— The Land of Promise • D. Torbett

... strained water-sharing arrangements; the US has intensified security measures to monitor and control legal and illegal personnel, transport, and commodities across its border with Mexico; Mexico must deal with thousands of impoverished Guatemalans and other Central Americans who cross the porous border looking for work in ...
— The 2007 CIA World Factbook • United States

... I had often repeated the spiritual interpretation of the Lord's Prayer. One night he was very restless, fretful, and cried a great deal, while I seemed unable to soothe him. At last I perceived that he was asking for something, and it dawned upon me that the Prayer might be his desire. I began repeating it aloud, endeavoring to mean it also. He turned over quietly, and in a ...
— Miscellaneous Writings, 1883-1896 • Mary Baker Eddy

... plough were eating there at Mait' Jourdain's, the innkeeper's, a dealer in horses also and a sharp fellow who had made a great deal of ...
— Maupassant Original Short Stories (180), Complete • Guy de Maupassant

... the subject of slavery greatly interested the minds of thoughtful men; and how best to manage this 'troublesome piece of goods' exercised his own mind a good deal. He admits that they have often been found better than brethren or sons in the hour of danger, and are capable of rendering important public services by informing against offenders—for this they are to be rewarded; and the master who puts a slave to death for the sake ...
— Laws • Plato

... was silent and deserted. No friendly voice welcomed them back. Old Kitson looked cross at being roused out of his bed at one o'clock in the morning, to admit them into the house, muttering as he did so, something about "unlucky folks, and the deal of trouble they gave; that they had better give up going to Canada altogether, and hire their old lodgings again; that it was no joke, having his rest broken at his time of life; that he could not afford to keep open house at all hours, for people who were in ...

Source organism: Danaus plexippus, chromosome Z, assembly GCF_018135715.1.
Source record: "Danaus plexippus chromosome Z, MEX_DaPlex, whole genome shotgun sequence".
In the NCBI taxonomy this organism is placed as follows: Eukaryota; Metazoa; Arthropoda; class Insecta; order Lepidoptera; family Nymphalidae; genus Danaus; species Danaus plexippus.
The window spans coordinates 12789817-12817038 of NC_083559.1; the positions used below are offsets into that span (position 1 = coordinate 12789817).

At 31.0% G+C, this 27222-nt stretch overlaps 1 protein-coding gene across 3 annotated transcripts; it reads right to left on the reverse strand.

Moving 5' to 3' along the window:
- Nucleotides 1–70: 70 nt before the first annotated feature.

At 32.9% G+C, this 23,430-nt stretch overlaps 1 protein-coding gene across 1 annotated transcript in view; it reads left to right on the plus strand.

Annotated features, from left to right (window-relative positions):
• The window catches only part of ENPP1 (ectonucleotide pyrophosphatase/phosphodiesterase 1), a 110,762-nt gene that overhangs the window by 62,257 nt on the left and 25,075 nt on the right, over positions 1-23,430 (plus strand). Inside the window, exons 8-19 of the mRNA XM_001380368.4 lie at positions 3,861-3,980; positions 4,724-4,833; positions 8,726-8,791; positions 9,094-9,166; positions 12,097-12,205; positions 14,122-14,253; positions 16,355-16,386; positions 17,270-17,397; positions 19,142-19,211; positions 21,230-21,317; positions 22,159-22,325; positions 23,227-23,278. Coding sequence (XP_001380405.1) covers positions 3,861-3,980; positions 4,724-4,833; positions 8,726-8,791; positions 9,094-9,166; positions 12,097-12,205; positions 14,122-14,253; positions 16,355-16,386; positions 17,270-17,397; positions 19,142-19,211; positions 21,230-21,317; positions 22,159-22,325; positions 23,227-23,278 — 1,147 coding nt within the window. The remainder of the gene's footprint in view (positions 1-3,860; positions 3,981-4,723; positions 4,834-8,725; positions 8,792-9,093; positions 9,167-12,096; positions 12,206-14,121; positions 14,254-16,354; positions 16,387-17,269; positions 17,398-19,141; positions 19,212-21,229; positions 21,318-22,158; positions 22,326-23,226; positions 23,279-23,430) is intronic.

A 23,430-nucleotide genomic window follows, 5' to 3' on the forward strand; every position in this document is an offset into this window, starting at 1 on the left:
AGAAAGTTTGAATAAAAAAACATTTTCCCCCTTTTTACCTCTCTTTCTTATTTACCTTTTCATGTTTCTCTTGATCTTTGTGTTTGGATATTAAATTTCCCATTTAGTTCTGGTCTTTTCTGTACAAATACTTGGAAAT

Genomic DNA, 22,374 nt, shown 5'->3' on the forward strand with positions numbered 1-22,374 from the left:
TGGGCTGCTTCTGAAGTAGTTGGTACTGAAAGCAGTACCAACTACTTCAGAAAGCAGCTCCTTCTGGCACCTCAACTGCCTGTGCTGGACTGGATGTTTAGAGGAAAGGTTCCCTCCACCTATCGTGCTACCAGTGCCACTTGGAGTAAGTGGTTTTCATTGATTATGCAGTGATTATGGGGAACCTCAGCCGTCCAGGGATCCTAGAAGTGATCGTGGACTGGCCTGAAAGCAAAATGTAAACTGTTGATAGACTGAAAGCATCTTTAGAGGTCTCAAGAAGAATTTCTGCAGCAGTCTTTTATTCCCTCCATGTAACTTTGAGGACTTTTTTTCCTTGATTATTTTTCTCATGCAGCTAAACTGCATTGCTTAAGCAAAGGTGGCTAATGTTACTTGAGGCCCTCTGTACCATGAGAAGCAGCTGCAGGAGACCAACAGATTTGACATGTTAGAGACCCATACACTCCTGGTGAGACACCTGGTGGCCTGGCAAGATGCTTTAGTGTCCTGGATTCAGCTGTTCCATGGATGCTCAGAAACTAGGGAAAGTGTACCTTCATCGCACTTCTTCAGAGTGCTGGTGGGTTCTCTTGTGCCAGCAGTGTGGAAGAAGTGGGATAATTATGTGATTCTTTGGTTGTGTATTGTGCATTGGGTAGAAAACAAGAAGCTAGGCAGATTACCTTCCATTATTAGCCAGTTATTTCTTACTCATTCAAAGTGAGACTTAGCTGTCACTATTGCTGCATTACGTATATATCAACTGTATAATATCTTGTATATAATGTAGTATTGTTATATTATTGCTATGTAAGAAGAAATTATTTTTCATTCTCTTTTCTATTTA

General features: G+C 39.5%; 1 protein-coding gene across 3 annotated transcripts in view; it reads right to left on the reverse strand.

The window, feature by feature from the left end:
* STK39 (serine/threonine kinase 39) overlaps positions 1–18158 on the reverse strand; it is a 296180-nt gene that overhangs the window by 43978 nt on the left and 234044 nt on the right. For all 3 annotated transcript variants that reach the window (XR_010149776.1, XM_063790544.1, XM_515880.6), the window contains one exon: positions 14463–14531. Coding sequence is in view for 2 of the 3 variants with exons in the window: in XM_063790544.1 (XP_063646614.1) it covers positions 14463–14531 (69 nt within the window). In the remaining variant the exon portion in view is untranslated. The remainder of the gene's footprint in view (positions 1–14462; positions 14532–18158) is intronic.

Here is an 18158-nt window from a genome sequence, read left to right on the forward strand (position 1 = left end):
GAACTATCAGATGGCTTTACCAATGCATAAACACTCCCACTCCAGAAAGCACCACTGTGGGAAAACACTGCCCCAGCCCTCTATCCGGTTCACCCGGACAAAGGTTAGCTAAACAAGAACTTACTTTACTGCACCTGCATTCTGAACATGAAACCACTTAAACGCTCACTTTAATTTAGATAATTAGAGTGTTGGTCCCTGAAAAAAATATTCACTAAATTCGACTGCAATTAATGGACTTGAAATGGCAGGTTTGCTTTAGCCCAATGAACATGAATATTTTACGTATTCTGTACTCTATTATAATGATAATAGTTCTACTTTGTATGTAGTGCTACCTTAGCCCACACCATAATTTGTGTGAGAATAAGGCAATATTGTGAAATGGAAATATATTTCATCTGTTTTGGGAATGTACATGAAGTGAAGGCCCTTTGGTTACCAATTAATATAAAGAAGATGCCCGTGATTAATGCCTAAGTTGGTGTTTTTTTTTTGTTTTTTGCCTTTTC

— Flora Lyndsay - or, Passages in an Eventful Life • Susan Moodie

... respect to the celebrated hero of Tregaron, Tom Shone Catti, concerning whom I picked up a good deal during my short stay there, and of whom I subsequently read something in ...
— Wild Wales - Its People, Language and Scenery • George Borrow

... vast deal of wonder in the county generally, and among the old friends of his father's house in particular, when it became known that Sir Adrian Landale had engaged a noted counsel to defend his brother's murderer and was doing all he could to avert his probable doom. In lowered ...
— The Light of Scarthey • Egerton Castle

... in which any disbursements are mentioned in the Royston parish books, the first item was the granting of a spinning wheel to Nan Dodkin by the Vestry. Weaving proper had ceased at this date, but a great deal of business was done in Royston towards the end of last century in the "hemp dressing, sack weaving and rope making branches," as I learn from an auctioneer's announcement of a property ...
— Fragments of Two Centuries - Glimpses of Country Life when George III. was King • Alfred Kingston

... you'll deal mild with us a moment. What with the wind and walking, my throat's as rough as a grater; and not knowing you were going to hit up that minute, I hadn't hawked, and I don't think Hezzy and Nat had, ...
— Two on a Tower • Thomas Hardy